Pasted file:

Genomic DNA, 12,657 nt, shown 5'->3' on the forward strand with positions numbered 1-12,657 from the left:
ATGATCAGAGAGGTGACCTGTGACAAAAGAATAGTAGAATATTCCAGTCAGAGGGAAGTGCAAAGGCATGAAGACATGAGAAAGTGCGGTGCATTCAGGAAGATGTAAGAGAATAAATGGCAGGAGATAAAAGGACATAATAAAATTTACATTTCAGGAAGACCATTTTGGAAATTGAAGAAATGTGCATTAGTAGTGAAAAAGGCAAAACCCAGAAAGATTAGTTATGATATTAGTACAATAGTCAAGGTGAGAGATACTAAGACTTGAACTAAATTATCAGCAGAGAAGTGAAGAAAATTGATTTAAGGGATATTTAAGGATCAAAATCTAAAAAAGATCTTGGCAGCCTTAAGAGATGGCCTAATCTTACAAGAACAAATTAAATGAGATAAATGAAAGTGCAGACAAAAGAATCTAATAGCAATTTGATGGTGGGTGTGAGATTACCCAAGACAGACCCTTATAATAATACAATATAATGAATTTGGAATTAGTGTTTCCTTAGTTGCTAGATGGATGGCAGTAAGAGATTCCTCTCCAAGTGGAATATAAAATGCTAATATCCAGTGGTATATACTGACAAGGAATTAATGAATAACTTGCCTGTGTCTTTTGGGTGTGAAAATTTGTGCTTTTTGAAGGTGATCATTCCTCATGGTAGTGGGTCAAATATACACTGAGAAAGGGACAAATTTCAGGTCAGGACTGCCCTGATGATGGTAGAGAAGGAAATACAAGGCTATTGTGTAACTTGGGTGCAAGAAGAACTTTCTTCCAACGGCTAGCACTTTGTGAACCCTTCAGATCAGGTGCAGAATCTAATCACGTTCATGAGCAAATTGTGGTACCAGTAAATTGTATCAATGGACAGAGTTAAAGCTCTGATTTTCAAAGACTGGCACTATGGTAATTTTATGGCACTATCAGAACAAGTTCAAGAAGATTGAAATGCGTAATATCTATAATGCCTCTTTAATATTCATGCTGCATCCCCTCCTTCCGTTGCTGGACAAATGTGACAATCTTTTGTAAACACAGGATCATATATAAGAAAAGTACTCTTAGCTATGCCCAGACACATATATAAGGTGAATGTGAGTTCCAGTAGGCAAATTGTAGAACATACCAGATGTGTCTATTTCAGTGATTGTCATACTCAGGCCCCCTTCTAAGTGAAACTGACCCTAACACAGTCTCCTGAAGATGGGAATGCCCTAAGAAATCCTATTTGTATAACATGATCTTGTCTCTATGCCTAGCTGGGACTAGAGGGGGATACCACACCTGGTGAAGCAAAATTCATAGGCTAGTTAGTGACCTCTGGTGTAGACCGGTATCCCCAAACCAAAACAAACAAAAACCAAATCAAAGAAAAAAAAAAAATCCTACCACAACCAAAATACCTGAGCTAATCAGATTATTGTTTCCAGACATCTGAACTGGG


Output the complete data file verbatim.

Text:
Genomic DNA, 12,657 nt, shown 5'->3' on the forward strand with positions numbered 1-12,657 from the left:
ATGATCAGAGAGGTGACCTGTGACAAAAGAATAGTAGAATATTCCAGTCAGAGGGAAGTGCAAAGGCATGAAGACATGAGAAAGTGCGGTGCATTCAGGAAGATGTAAGAGAATAAATGGCAGGAGATAAAAGGACATAATAAAATTTACATTTCAGGAAGACCATTTTGGAAATTGAAGAAATGTGCATTAGTAGTGAAAAAGGCAAAACCCAGAAAGATTAGTTATGATATTAGTACAATAGTCAAGGTGAGAGATACTAAGACTTGAACTAAATTATCAGCAGAGAAGTGAAGAAAATTGATTTAAGGGATATTTAAGGATCAAAATCTAAAAAAGATCTTGGCAGCCTTAAGAGATGGCCTAATCTTACAAGAACAAATTAAATGAGATAAATGAAAGTGCAGACAAAAGAATCTAATAGCAATTTGATGGTGGGTGTGAGATTACCCAAGACAGACCCTTATAATAATACAATATAATGAATTTGGAATTAGTGTTTCCTTAGTTGCTAGATGGATGGCAGTAAGAGATTCCTCTCCAAGTGGAATATAAAATGCTAATATCCAGTGGTATATACTGACAAGGAATTAATGAATAACTTGCCTGTGTCTTTTGGGTGTGAAAATTTGTGCTTTTTGAAGGTGATCATTCCTCATGGTAGTGGGTCAAATATACACTGAGAAAGGGACAAATTTCAGGTCAGGACTGCCCTGATGATGGTAGAGAAGGAAATACAAGGCTATTGTGTAACTTGGGTGCAAGAAGAACTTTCTTCCAACGGCTAGCACTTTGTGAACCCTTCAGATCAGGTGCAGAATCTAATCACGTTCATGAGCAAATTGTGGTACCAGTAAATTGTATCAATGGACAGAGTTAAAGCTCTGATTTTCAAAGACTGGCACTATGGTAATTTTATGGCACTATCAGAACAAGTTCAAGAAGATTGAAATGCGTAATATCTATAATGCCTCTTTAATATTCATGCTGCATCCCCTCCTTCCGTTGCTGGACAAATGTGACAATCTTTTGTAAACACAGGATCATATATAAGAAAAGTACTCTTAGCTATGCCCAGACACATATATAAGGTGAATGTGAGTTCCAGTAGGCAAATTGTAGAACATACCAGATGTGTCTATTTCAGTGATTGTCATACTCAGGCCCCCTTCTAAGTGAAACTGACCCTAACACAGTCTCCTGAAGATGGGAATGCCCTAAGAAATCCTATTTGTATAACATGATCTTGTCTCTATGCCTAGCTGGGACTAGAGGGGGATACCACACCTGGTGAAGCAAAATTCATAGGCTAGTTAGTGACCTCTGGTGTAGACCGGTATCCCCAAACCAAAACAAACAAAAACCAAATCAAAGAAAAAAAAAAAATCCTACCACAACCAAAATACCTGAGCTAATCAGATTATTGTTTCCAGACATCTGAACTGGG